Doctor of Philosophy (PhD)


Marketing (Business Administration)

Document Type



The work presented here explores and conceptually documents the consumer’s experience of brand communities—groups of people brought together by their mutual appreciation of a commercial brand. The relationships between individuals’ motives for joining, their participation, and the social and brand-related outcomes associated with such groups are tested. In addition, the role of Brand Love in the individual’s experience is assessed. The results of the research indicate that Participation may reduce the influence of a person’s original reasons for joining the community on the ultimate outcomes of membership. Further, a person’s degree of love for the underlying brand influences the likelihood of individual level social outcomes such as the definition of one’s social identity being rooted in group membership. Lastly, the data collection method utilized through the final two essays of this text represents an innovative approach of great efficiency and effectiveness. In sum, these studies establish a theoretical framework that proves informative on both an academic and practical level and instructive for future research.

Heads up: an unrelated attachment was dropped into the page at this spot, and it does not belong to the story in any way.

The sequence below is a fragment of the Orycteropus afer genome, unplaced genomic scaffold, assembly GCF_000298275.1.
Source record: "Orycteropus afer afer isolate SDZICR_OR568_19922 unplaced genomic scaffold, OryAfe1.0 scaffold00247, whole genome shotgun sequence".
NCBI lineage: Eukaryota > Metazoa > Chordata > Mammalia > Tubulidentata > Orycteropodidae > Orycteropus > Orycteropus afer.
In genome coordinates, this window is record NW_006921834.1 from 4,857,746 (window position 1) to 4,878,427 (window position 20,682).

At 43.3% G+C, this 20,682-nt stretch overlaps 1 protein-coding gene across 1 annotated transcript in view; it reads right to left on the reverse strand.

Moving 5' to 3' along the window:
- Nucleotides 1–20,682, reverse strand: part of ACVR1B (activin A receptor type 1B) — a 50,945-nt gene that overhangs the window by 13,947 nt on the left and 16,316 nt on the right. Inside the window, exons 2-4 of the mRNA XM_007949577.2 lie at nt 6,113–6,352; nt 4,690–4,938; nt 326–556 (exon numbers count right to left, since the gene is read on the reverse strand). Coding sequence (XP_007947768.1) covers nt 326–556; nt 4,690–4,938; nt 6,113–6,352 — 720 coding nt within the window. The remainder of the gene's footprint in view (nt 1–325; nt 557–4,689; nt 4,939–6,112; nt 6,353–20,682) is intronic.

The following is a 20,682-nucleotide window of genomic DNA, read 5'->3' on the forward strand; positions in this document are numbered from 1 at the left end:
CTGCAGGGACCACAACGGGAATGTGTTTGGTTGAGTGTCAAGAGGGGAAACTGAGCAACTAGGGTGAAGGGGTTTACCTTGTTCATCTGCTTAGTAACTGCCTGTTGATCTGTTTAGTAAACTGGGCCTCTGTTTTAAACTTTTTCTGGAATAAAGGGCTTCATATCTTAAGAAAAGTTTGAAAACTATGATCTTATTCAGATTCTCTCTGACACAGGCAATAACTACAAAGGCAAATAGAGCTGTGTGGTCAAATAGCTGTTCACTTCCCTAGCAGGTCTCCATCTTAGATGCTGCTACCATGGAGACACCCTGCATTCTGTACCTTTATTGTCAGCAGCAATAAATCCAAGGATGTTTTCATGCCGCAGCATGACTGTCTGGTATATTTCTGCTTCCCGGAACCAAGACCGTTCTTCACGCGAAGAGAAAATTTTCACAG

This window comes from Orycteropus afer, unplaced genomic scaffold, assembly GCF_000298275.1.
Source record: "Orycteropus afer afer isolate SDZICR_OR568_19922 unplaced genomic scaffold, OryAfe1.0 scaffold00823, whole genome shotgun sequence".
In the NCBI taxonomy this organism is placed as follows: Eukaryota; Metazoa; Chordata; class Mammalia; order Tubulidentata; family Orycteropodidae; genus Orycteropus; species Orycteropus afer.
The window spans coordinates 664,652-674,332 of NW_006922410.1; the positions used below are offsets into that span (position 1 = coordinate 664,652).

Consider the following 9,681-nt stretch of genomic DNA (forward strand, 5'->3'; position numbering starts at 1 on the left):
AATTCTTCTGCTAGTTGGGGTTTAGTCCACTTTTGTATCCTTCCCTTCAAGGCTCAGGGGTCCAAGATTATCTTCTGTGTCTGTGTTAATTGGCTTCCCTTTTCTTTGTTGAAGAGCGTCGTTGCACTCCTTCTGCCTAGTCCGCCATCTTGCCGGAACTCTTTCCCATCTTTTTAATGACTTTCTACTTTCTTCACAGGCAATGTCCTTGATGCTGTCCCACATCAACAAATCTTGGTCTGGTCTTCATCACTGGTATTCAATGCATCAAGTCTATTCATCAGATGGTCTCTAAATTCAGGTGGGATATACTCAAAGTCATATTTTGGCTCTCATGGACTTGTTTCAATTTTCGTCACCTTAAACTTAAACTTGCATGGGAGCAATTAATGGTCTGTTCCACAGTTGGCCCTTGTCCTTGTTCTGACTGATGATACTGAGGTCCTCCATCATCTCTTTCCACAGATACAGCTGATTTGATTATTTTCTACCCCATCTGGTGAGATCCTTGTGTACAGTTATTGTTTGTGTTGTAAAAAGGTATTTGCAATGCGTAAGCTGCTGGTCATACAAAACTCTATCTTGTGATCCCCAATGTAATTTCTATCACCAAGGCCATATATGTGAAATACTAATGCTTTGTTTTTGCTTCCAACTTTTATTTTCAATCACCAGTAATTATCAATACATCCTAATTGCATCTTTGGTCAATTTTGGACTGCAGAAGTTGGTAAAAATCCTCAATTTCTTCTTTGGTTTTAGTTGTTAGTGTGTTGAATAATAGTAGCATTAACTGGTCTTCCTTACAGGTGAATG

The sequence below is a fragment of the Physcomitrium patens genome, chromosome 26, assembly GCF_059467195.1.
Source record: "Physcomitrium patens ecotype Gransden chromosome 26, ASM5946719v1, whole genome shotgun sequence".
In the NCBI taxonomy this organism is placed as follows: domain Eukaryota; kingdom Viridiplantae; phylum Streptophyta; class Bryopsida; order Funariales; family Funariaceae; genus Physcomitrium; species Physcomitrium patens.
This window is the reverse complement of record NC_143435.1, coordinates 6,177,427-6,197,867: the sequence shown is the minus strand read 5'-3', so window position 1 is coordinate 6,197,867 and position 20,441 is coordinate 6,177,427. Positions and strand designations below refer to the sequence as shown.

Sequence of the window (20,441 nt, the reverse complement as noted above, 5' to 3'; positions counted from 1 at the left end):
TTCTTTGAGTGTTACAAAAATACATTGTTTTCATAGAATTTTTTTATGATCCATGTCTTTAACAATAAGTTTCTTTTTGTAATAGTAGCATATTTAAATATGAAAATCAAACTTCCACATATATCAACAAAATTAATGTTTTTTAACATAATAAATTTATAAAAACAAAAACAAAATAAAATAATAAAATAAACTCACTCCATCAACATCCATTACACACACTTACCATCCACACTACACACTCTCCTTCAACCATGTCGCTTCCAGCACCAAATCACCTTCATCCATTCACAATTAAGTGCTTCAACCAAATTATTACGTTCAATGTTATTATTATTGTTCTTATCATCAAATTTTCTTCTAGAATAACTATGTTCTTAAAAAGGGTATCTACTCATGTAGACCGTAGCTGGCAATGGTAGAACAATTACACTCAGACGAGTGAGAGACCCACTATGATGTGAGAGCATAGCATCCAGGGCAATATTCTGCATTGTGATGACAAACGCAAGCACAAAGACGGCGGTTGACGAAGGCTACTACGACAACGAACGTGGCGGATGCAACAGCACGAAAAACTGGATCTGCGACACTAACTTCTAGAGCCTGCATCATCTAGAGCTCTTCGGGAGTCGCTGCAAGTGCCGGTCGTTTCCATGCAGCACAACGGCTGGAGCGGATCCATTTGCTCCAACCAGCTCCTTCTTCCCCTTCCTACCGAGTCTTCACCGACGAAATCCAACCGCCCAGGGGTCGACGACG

Document Availability at the Time of Submission

Release the entire work immediately for access worldwide.

Committee Chair

Burns, Al

Included in

Marketing Commons